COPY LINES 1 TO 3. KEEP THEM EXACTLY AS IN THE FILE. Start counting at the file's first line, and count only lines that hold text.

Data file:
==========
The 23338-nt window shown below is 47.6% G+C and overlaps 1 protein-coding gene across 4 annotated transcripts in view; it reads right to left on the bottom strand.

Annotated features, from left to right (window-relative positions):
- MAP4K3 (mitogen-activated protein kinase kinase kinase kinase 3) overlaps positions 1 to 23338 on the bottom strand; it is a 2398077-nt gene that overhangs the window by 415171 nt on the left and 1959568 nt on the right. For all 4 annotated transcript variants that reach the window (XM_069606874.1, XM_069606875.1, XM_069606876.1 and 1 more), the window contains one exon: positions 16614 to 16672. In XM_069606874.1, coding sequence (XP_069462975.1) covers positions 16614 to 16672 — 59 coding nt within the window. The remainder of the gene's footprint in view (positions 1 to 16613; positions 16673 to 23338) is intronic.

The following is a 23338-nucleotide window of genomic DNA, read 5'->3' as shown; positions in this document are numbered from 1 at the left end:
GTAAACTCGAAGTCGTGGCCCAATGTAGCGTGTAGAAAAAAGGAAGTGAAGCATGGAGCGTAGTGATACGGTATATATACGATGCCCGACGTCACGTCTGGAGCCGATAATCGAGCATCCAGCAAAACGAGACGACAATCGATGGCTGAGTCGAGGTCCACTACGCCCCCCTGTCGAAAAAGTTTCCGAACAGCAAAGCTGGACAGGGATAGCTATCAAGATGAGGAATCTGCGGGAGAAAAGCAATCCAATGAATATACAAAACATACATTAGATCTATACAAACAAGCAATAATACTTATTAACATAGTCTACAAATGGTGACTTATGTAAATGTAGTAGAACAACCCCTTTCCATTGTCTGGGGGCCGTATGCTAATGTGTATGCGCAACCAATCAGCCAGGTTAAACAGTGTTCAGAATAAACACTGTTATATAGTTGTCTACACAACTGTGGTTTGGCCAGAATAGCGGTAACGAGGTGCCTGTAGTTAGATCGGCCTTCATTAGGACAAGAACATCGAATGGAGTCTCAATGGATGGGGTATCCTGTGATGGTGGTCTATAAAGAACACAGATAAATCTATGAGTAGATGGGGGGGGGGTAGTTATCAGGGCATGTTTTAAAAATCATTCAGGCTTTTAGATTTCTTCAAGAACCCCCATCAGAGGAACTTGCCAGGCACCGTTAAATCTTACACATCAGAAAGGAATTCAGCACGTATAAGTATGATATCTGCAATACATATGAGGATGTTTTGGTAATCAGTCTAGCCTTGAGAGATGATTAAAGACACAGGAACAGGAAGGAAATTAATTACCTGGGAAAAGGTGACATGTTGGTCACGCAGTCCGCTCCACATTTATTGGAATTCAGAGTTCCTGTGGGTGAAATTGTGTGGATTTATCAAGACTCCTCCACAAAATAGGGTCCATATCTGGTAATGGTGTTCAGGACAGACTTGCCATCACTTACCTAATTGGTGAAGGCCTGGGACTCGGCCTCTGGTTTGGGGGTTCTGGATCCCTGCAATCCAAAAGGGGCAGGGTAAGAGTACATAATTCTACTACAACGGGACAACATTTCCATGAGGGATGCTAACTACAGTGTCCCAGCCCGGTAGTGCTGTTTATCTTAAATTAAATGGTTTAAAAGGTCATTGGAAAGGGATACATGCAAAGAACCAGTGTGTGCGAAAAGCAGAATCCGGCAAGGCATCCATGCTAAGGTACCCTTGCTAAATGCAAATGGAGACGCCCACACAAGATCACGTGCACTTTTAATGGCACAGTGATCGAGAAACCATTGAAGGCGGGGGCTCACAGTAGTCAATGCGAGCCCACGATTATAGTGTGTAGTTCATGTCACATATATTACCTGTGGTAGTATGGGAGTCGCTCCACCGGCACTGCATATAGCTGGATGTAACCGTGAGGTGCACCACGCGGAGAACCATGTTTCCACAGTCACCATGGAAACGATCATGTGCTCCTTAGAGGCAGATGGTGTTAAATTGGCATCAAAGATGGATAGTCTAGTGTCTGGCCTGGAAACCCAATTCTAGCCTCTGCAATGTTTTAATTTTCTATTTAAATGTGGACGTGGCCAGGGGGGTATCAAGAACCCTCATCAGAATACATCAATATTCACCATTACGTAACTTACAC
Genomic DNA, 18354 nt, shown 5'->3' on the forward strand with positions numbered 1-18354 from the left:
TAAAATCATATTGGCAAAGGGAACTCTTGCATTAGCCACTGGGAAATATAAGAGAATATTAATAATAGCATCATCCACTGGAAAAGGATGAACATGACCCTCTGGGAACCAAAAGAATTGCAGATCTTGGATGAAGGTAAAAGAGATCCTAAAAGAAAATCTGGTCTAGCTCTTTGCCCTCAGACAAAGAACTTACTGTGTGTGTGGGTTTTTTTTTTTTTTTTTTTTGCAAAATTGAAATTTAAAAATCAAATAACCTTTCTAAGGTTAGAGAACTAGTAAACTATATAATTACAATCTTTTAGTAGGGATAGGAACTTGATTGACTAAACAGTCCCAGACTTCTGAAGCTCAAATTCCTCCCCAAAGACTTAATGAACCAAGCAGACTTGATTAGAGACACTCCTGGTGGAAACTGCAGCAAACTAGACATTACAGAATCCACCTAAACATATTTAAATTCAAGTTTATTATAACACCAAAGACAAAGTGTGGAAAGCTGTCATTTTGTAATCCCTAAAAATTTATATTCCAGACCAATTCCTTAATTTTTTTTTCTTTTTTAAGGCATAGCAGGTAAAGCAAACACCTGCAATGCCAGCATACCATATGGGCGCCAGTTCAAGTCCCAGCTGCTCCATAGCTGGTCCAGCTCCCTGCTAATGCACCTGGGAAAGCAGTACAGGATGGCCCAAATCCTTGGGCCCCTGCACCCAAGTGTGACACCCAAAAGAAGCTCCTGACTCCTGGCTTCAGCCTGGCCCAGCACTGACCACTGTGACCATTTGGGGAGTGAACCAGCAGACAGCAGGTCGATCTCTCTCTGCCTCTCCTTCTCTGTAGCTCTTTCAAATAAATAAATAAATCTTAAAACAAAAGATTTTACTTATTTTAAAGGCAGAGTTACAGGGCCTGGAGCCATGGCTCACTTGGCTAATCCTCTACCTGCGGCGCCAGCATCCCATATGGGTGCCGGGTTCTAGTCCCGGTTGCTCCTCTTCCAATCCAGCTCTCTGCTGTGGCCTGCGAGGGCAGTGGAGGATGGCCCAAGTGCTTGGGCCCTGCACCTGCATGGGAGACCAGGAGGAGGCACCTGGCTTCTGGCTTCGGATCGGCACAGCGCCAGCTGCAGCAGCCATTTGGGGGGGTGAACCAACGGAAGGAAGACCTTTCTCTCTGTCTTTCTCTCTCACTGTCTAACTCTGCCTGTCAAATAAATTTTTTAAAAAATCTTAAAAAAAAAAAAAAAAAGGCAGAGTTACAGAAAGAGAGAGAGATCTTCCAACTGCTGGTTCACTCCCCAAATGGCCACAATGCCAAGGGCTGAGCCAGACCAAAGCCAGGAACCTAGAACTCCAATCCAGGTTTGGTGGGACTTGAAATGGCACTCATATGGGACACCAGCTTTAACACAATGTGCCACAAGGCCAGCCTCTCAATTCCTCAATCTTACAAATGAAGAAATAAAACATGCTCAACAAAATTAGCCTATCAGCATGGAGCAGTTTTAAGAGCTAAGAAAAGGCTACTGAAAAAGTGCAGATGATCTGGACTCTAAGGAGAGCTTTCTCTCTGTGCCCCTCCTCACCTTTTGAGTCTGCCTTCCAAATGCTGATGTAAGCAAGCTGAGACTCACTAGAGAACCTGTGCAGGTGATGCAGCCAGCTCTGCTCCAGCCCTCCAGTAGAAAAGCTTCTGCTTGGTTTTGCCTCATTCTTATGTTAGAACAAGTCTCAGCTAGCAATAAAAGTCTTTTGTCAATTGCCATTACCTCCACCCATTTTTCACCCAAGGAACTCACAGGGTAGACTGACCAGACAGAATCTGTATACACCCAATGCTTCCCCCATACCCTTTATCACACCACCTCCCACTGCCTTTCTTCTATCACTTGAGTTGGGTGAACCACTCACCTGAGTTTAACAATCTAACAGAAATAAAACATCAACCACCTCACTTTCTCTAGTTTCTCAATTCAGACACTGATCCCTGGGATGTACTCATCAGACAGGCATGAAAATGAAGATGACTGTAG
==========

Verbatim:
The 23338-nt window shown below is 47.6% G+C and overlaps 1 protein-coding gene across 4 annotated transcripts in view; it reads right to left on the bottom strand.

Annotated features, from left to right (window-relative positions):
- MAP4K3 (mitogen-activated protein kinase kinase kinase kinase 3) overlaps positions 1 to 23338 on the bottom strand; it is a 2398077-nt gene that overhangs the window by 415171 nt on the left and 1959568 nt on the right. For all 4 annotated transcript variants that reach the window (XM_069606874.1, XM_069606875.1, XM_069606876.1 and 1 more), the window contains one exon: positions 16614 to 16672. In XM_069606874.1, coding sequence (XP_069462975.1) covers positions 16614 to 16672 — 59 coding nt within the window. The remainder of the gene's footprint in view (positions 1 to 16613; positions 16673 to 23338) is intronic.